Are you concerned with the aesthetics of how the boat looks sitting at the dock? Rather than a static photo of the boat at the dock, you need to see how the boat performs under sail. Once the boat is up to hull speed, the stern section will be deeper in the water.
Rather than fussing over getting the trim just right at the dock, I'd take it out in a few different wind conditions to see if changes are really essential.
First of all, it's not my boat, and I'm not at all concerned. If I was, "aesthetics" would certainly be the least of my concerns. I'm asking the question because I'm curious and want to learn. I am under the impression that the water lines painted on the hull should give some indication of when the boat is in balance for optimum performance, including anticipation of an average size crew. Obviously, the lines are a little difficult to view while underway, and the real test is how she sails. The lines on my boat are fairly symmetrical in relation to the water line, as are most boats I see. I see similar Hunters around, and none of them sits in the water like this one, and certainly don't have as much (if any) rudder exposed. Just curious and want to learn, simple as that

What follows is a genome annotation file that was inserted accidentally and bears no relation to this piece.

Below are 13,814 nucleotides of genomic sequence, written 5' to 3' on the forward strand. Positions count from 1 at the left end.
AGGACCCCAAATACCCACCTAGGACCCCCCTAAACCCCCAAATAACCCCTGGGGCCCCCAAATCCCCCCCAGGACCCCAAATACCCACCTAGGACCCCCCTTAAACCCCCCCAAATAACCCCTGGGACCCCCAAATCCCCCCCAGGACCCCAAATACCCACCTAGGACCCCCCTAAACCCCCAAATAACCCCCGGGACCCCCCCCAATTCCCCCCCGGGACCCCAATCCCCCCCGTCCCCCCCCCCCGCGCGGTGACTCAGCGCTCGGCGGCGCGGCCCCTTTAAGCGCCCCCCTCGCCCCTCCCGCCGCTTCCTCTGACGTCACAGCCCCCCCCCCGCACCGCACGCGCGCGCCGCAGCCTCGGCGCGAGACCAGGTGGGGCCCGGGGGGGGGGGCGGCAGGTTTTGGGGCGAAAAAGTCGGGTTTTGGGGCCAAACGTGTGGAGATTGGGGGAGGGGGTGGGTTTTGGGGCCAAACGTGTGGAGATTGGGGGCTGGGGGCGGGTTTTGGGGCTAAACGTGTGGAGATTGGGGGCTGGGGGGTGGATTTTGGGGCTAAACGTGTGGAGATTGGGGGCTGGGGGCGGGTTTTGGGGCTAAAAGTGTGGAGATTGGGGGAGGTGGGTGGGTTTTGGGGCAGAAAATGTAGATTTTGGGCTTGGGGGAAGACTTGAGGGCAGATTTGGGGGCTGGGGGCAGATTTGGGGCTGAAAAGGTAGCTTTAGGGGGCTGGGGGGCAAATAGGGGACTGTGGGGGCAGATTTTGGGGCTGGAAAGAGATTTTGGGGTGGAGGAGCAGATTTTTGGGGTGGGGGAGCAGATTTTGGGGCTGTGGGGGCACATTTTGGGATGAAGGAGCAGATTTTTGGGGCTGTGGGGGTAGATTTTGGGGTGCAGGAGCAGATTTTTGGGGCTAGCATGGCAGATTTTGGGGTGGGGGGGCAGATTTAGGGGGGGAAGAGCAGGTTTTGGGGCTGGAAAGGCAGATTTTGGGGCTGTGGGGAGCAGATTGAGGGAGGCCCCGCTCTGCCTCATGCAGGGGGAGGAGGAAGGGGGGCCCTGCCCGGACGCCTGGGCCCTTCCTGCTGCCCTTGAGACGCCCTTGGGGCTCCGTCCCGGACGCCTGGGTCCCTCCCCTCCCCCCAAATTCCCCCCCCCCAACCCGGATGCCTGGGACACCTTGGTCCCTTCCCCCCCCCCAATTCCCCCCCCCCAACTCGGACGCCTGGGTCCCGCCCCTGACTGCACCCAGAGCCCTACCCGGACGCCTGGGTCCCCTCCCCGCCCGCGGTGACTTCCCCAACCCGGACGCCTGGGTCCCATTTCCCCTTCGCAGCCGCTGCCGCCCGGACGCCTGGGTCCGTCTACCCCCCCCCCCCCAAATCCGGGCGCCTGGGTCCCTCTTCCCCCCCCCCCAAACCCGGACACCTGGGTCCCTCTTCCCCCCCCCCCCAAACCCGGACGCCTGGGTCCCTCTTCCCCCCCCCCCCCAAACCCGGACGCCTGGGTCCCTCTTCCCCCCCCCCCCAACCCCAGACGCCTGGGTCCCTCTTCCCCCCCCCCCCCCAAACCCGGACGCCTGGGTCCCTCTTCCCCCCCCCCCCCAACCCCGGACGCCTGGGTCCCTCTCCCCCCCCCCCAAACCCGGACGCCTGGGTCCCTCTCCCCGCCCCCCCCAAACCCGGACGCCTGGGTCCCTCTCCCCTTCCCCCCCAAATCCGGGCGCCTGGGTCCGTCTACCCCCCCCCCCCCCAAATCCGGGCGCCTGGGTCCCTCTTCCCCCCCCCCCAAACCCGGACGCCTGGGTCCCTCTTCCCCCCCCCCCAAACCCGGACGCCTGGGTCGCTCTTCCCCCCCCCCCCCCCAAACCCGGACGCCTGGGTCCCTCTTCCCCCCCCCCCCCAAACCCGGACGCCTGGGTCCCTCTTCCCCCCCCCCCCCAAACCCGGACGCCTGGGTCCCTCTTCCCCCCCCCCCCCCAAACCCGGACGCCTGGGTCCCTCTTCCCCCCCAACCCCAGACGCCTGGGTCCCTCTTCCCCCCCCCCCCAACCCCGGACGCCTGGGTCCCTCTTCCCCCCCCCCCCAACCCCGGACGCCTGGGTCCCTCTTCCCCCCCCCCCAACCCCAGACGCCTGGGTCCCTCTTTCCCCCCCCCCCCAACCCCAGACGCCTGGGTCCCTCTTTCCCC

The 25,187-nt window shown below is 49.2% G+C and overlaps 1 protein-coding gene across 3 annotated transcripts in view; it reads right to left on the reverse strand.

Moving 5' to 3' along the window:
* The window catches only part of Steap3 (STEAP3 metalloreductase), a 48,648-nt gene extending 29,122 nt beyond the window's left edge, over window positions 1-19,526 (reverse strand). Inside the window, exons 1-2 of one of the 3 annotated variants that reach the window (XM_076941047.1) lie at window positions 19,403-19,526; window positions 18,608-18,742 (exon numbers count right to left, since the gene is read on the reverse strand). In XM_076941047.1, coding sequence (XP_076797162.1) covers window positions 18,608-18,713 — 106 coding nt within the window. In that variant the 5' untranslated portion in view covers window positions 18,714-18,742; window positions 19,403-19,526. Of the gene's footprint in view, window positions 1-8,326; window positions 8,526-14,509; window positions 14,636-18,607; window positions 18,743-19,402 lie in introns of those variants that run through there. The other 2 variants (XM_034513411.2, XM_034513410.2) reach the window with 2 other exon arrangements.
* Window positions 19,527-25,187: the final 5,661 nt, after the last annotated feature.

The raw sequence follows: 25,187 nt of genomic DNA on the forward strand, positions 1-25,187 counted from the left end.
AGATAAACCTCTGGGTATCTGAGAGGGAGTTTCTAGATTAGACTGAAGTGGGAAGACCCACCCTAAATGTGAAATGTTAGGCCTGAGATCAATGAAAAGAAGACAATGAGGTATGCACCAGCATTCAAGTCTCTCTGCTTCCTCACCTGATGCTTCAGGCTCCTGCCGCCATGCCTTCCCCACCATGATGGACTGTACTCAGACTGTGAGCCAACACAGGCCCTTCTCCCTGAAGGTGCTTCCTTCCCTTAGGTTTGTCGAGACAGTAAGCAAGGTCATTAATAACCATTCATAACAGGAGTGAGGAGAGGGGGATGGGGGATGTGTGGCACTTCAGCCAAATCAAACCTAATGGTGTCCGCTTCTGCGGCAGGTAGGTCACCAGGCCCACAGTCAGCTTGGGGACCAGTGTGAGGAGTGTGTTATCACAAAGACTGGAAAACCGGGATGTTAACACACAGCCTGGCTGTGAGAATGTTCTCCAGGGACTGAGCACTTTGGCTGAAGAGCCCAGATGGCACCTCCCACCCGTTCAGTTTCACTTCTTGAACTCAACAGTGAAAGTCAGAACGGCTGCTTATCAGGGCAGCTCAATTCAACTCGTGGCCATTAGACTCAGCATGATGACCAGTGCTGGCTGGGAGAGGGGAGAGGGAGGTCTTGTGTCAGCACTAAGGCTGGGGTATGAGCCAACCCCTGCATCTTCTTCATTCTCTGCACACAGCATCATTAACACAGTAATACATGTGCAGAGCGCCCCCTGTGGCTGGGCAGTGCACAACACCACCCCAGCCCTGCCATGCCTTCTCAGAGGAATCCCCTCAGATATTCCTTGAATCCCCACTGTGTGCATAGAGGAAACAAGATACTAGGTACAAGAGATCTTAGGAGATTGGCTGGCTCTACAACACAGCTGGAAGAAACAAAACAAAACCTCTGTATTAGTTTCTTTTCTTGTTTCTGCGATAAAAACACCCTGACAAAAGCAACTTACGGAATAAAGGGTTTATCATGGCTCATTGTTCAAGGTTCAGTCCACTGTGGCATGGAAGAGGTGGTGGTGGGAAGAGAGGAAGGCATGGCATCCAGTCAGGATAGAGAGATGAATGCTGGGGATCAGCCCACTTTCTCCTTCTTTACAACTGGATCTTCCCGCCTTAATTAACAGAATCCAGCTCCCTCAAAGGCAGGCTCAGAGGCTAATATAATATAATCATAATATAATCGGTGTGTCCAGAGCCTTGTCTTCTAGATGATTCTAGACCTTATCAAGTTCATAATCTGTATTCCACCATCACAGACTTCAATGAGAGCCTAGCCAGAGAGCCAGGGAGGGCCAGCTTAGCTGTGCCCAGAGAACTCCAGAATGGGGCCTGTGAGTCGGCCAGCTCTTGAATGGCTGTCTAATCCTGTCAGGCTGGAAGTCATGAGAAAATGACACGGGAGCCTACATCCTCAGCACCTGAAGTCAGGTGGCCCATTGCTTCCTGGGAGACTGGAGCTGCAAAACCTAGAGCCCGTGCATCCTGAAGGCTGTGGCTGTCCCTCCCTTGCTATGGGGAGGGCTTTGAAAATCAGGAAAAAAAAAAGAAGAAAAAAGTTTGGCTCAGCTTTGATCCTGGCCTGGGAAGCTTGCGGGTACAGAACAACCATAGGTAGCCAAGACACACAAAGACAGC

In fact, I just learned how to spell aesthetics. Spell checked and thought I was going to correct you, but I got corrected
What the hell is an e doing there? Well, at least I didn't spell it assthetics!
Anyway, I digress.